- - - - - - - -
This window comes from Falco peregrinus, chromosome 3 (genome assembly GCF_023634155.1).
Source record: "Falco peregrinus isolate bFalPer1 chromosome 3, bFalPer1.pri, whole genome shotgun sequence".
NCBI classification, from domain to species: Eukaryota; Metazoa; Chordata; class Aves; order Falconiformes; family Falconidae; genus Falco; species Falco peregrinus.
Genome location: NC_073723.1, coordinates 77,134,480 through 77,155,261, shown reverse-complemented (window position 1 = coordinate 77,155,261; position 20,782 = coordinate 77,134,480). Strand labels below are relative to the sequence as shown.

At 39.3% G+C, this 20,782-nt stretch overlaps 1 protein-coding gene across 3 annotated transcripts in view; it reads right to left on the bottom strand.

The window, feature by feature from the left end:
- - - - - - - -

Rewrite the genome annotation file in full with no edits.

This window comes from Falco peregrinus, chromosome 3 (genome assembly GCF_023634155.1).
Source record: "Falco peregrinus isolate bFalPer1 chromosome 3, bFalPer1.pri, whole genome shotgun sequence".
NCBI classification, from domain to species: Eukaryota; Metazoa; Chordata; class Aves; order Falconiformes; family Falconidae; genus Falco; species Falco peregrinus.
Genome location: NC_073723.1, coordinates 77,134,480 through 77,155,261, shown reverse-complemented (window position 1 = coordinate 77,155,261; position 20,782 = coordinate 77,134,480). Strand labels below are relative to the sequence as shown.

At 39.3% G+C, this 20,782-nt stretch overlaps 1 protein-coding gene across 3 annotated transcripts in view; it reads right to left on the bottom strand.

The window, feature by feature from the left end: